Master Chief is a man of few words, more likely to do something cool than talk about it. A recent replay of the Halo series reminded me that the Chief is often used as a badass line delivery system or comedic relief — with a dry, quick wit. In Halo Infinite, he’s more talkative — and just as dry. But most players remember him as a largely silent hero — or as Halo franchise development director, Frank O’Connor, calls him: “laconic.”
We spoke to O’ Connor and creative director Joseph Staten about the series’ iconic quiet man.
Master Chief was born in an odd era for video games, where protagonists were either silent like Half-Life’s Gordon Freeman or loud-mouths like the titular Duke Nukem. Master Chief, AKA John-117, can speak, but he usually chooses not to. It’s an interesting mix that originally leaves him in limbo between hero and player avatar.
“It’s a really easy decision to go one way or the other and say, ‘He’s going to be a completely silent protagonist,’ or ‘He’s going to crack wise,’ sort of Duke Nukem style,” said O’Connor. “[Bungie] wanted him to have a personality. And they wanted him to have a function that would work in, you know, cinematics, so that they made him laconic. So he speaks briefly.”
Staten said that he believed Master Chief’s actions to be more powerful than his words. A big, powerful guy like Chief doesn’t need to speak when he can just do. That’s how Master Chief normally operates in the Halo games: through action. And not just when the player is in control. Even in cutscenes, John tends to speak less and do more, whereas his AI companion Cortana (and, in Halo Infinite, his new AI friend The Weapon) does most of the talking for the duo.
One of Staten’s favorite Halo scenes — and one he called out specifically in our interview — involves no dialogue from Master Chief at all. In the original Halo, Cortana and Master Chief teleport back onto the Truth and Reconciliation ship after it’s been taken over by the Flood. Once they arrive, the camera flips to reveal that the pair came in upside down. Master Chief crashes to the ground. While Cortana, intrigued by her own error, explains how she got the math wrong, Chief just bangs his helmet with his hand and moves on.
But my favorite cutscene involves a chattier Chief, and comes at the start of Halo 2, at the end of the Cairo Station mission. After deactivating a Covenant bomb, set to blow up the human base, Master Chief drags the explosive into a nearby airlock, opens it, and rides the device Dr. Strangelove-style into space. Chief floats the bomb into the hub of a Covenant ship where he then reactivates it, destroying the enemy cruiser.
It’s one of the coolest video game cutscenes I’ve ever seen — made even better with 343’s remaster — but John only has five lines in it. First he asks Cortana how much time was left on the bomb; then he asks Lord Hood for permission to leave the station. When Lord Hood asks why Chief would want to leave, John delivers one of the most iconic video game action hero lines of the early 2000s: “To give the Covenant back their bomb.”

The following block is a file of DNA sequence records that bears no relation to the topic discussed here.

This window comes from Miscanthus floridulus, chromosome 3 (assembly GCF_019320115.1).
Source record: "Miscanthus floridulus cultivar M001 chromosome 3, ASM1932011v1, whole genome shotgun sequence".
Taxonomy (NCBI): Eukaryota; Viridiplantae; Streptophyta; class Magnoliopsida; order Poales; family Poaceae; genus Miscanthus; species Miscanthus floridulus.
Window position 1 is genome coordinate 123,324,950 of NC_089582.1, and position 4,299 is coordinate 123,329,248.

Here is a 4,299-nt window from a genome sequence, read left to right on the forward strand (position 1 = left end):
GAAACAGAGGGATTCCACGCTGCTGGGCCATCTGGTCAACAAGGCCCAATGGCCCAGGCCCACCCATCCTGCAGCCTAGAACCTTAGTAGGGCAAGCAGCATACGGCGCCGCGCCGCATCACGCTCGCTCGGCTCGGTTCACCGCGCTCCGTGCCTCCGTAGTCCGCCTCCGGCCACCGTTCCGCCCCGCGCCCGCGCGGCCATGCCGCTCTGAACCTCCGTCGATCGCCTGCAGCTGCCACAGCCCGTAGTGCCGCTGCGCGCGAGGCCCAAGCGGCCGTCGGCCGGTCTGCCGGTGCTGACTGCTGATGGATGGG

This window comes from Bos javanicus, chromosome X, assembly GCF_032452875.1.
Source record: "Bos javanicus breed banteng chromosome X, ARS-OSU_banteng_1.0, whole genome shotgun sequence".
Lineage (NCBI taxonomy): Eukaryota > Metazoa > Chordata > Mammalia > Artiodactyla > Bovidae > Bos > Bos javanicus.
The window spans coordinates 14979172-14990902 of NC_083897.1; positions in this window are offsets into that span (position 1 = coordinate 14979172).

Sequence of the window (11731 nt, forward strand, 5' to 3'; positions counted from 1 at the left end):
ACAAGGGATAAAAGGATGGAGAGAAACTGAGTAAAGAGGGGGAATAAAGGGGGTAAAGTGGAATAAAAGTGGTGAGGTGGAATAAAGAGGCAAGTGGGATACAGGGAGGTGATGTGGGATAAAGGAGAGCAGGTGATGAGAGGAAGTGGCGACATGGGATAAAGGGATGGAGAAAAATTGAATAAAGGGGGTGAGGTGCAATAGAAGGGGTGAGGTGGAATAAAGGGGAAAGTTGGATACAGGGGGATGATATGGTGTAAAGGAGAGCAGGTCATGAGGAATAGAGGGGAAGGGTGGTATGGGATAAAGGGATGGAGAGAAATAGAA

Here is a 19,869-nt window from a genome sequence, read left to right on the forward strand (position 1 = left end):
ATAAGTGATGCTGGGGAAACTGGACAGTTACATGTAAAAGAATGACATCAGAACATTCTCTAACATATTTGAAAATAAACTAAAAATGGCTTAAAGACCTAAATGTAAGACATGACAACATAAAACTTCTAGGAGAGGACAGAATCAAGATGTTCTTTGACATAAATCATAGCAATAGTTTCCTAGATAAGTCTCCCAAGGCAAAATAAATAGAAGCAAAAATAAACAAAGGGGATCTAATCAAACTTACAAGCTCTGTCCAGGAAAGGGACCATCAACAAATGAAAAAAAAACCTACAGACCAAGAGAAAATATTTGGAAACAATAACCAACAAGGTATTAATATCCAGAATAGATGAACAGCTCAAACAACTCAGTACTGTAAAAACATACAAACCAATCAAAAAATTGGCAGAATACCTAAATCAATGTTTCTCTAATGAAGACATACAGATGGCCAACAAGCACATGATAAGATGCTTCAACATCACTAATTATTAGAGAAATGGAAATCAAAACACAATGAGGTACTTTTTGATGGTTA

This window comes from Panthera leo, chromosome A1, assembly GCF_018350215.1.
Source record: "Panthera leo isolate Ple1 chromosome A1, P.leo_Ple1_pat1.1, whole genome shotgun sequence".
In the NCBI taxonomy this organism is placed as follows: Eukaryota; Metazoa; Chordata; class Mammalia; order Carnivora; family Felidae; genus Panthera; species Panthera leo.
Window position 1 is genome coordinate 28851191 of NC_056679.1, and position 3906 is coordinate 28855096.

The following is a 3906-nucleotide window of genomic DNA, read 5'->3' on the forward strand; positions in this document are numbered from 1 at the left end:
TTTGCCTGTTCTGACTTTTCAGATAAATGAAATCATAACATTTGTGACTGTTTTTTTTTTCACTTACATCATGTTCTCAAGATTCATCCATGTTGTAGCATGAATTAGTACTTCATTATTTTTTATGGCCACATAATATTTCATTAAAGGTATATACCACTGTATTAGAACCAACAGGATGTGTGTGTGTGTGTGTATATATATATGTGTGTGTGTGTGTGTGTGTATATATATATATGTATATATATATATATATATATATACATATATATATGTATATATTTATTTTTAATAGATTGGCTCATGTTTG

Just looking at how infrequently John talks in the first Halo, this Chief scene makes him seem downright talkative — although each line is succinct. Compared to the characters around him, he’s still the strong, silent type. He speaks as a response or when he has an idea that can only be expressed in words rather than actions. That’s because Bungie didn’t want to take players out of the moment.
“Well, there were a lot of factors [contributing to Chief’s quiet nature], but I think the most important one, ultimately, was our commitment to making sure that the connection between you as a player and this character was as strong as possible,” said Staten. “And we wrote more lines for Master Chief than showed up in Halo: Combat Evolved. But through an editorial process, we continued to strip those away. Because it just felt like the more he says, the more chances there are that we’ll get it wrong for you, whoever you are.”
Both Staten’s favorite cutscene and mine serve unique purposes, and it’s what makes Bungie’s execution of a mostly silent protagonist so smart. Master Chief knocking his head straight is a normal reaction — it’s a universal move, no matter who is in the suit. On the other hand, the bomb scene characterizes Chief as a proficient, confident solider. When Cortana asks him what he’ll do if he misses, he simply says, “I won’t.” And he doesn’t. When I take control of the Chief again, and he goes silent, his confidence transfers to me. I get lost in Chief’s identity as both a character and my avatar.
Playing a character like Nathan Drake makes me feel like I’m experiencing incredible events through an incredible character’s perspective. Whereas quiet, player-created avatars make me feel like I’m experiencing the events myself. Having Chief hide behind a mask and talk sparingly offers the best of both worlds, letting me lean into a character’s accomplishments and then forget he exists.
If I don’t always know what he’s thinking, and never know what he looks like, I can imagine my own reality.
“Folks who like Master Chief, every single one of them has a fairly different version of who that Master Chief is,” said O’Connor. “And the good thing is, there isn’t enough of him speaking, or showing his face in the game, to pull you out of that fiction. If you’re, you know, a middle-aged black guy, or a teenage girl with red hair, there’s no visual reminder that you’re not in that universe anytime, even though every now and then you’re going to say something dry and witty in the face of great danger.”
John-117 has never been the deepest character, at least in the games — but he’s not supposed to be. The Cortanas and Sgt. Johnsons around him are the characters who are supposed to draw our attention and carry the story’s weight. Instead, Master Chief serves a much more important function: showing me how cool I can be in his shoes and then getting out of my way.